Why Companies in Minnesota and the U.S. Can Use Tax Inversion

Published On: 14th September 2014

From the internet

It has been see in Minneapolis and it may be happening again as Burger King is in talks to merge with the Canadian-based Tim Horton’s.

The practice is known as tax inversion and it is something that has been hot in the news lately. The question is why is it possible for companies to change their address so they can reduce their taxes?

This is actually a very good question because it is something that occurs through acquisition or merger.

Since 1982, American companies have been moving to foreign companies. A total of 11 have moved since 2012, according to a law professor at the University of Minnesota. A tax bill can be cut by hundreds of millions of dollars by making that move.

In the case of Medtronic making its deal with Covident, the merged company will be able to save $850 million by the end of 2018. This deal doesn’t mean that they won’t pay U.S. taxes at all. What it means is that they will only pay taxes on what they do in the U.S.

It is also not like a company can just pick up and leave the United States. There are procedures and rules that have to be followed in order to make a move.

Under U.S. tax law, it is a legal move and there are powerful people in the U.S. that want to have this rule changed. Obama has been recorded as saying that individual shave referred to these companies as “corporate deserters.” At least 20 percent of the new company must be owned by the foreign shareholders for the deal to be an allowable deal.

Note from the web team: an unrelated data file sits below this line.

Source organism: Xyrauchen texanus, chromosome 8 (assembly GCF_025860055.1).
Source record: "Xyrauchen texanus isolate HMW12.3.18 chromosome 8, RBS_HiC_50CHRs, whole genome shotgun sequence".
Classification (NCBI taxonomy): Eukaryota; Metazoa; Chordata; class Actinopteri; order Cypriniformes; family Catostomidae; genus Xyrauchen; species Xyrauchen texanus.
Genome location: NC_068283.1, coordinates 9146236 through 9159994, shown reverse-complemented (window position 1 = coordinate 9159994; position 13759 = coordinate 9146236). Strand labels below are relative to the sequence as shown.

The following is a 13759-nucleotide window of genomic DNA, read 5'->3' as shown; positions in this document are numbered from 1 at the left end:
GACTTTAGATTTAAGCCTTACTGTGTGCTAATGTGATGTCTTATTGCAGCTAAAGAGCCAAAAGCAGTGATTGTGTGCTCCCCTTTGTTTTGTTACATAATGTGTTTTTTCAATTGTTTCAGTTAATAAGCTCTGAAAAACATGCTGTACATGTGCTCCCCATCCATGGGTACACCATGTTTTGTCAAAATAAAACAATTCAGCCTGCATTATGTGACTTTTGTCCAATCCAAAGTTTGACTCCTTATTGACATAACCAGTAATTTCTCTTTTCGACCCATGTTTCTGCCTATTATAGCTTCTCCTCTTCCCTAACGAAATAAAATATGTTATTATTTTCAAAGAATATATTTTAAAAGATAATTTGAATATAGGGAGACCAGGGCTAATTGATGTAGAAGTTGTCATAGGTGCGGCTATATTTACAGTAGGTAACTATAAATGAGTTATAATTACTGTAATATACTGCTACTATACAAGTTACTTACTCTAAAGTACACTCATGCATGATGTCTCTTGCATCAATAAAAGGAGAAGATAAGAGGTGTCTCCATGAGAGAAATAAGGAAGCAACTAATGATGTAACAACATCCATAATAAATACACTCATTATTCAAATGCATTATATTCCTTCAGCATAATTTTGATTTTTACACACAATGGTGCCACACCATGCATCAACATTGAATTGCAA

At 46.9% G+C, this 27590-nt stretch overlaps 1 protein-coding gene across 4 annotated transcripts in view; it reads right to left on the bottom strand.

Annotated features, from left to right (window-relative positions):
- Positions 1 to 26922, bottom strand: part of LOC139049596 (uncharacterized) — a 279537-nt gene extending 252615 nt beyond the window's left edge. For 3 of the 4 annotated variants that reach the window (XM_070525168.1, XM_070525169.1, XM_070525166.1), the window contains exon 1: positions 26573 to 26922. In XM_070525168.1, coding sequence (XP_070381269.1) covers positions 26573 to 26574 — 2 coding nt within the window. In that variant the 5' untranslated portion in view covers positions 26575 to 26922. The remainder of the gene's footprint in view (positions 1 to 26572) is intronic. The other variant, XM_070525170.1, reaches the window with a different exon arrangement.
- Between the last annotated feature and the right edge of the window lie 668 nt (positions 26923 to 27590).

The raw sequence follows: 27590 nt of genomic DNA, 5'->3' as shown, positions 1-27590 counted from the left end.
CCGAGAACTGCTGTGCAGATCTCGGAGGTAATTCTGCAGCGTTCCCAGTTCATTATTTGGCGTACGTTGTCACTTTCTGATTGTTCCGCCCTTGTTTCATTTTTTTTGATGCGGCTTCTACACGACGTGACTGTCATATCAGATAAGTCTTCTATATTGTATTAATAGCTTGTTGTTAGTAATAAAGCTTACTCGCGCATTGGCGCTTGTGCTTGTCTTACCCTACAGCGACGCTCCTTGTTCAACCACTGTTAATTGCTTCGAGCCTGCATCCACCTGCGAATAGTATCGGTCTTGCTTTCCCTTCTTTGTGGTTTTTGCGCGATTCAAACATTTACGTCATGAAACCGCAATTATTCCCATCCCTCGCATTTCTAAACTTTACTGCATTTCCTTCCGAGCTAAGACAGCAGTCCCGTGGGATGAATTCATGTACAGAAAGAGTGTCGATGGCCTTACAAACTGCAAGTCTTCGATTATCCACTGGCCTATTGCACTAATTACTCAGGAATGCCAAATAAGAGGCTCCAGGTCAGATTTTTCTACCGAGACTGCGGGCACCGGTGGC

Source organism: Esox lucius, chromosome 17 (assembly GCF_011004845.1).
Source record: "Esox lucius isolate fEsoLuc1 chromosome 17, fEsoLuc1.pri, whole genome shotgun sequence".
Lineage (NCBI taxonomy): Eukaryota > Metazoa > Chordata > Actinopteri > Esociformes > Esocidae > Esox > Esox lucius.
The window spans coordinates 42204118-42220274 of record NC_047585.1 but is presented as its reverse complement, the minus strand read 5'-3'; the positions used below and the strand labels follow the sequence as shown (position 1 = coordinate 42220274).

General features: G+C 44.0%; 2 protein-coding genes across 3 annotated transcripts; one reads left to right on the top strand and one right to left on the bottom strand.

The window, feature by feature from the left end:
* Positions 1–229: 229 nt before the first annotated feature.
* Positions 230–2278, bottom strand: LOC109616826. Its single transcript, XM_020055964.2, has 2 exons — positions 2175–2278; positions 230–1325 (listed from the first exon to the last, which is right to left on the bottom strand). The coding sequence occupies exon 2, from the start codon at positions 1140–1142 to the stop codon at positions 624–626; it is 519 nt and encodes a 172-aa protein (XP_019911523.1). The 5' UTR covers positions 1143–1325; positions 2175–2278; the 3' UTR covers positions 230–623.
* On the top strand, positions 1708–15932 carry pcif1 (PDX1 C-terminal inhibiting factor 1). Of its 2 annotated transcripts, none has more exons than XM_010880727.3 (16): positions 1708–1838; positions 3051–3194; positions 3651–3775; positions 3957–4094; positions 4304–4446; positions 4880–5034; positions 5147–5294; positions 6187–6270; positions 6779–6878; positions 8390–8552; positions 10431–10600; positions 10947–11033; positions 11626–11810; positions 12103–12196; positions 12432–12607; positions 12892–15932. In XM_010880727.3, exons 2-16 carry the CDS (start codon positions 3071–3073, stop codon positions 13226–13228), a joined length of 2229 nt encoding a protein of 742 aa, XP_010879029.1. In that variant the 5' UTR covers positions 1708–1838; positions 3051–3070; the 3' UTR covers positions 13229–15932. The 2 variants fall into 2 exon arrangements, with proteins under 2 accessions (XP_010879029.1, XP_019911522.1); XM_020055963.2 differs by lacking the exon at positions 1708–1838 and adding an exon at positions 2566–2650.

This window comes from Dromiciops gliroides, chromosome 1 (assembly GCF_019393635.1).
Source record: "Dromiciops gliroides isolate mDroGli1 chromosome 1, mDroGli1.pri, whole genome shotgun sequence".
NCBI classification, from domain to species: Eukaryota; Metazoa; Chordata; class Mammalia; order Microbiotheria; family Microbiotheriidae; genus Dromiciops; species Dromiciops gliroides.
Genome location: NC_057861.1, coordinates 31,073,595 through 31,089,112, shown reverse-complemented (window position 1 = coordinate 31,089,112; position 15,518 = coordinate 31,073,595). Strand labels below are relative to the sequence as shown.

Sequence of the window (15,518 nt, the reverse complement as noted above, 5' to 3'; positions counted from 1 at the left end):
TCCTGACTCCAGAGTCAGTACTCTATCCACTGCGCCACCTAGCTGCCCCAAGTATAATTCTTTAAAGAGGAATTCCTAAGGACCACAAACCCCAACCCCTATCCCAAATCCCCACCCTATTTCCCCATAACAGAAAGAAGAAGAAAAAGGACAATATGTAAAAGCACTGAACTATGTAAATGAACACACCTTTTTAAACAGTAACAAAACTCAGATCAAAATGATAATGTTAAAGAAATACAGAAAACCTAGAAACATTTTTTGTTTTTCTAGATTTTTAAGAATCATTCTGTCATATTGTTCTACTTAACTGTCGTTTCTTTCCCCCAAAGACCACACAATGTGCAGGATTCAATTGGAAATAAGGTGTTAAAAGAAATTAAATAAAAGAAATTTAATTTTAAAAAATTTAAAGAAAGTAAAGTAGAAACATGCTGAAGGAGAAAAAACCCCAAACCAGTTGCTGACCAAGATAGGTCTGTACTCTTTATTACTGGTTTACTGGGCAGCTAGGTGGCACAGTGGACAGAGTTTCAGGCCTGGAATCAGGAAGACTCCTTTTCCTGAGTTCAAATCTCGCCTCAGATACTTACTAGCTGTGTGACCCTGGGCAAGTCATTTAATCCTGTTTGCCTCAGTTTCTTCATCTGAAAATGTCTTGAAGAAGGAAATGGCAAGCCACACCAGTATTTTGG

Some lawmakers want to make that requirement 50 percent.

One business law professor said that if 100 percent of the activities are carried out in the U.S., a company can’t just have a registered office in another country and say that the company isn’t American anymore.

While the corporate tax rate in the United States is 35 percent, most corporations do not pay that much anyway.

In Canada, the corporate tax rate is 26.5 percent. In Ireland, where Medtronic will have its headquarters, the corporate tax rate is 12.5 percent.

Nonetheless, this shows that a business cannot simply change its address in order to reduce their U.S. tax bill.

In fact, some experts state that people avoid paying taxes too. For instance, individuals come from out of state to shop at the Mall of America in order to avoid paying Minnesota sales tax. Everyone does like to save money, including the corporations that are moving their headquarters out of the U.S. However, many state that it isn’t fair to the many others staying in order to maintain their positions as United States companies, although they are doing so by choice.

http://minnesota.cbslocal.com/2014/08/25/good-question-why-can-companies-use-tax-inversion/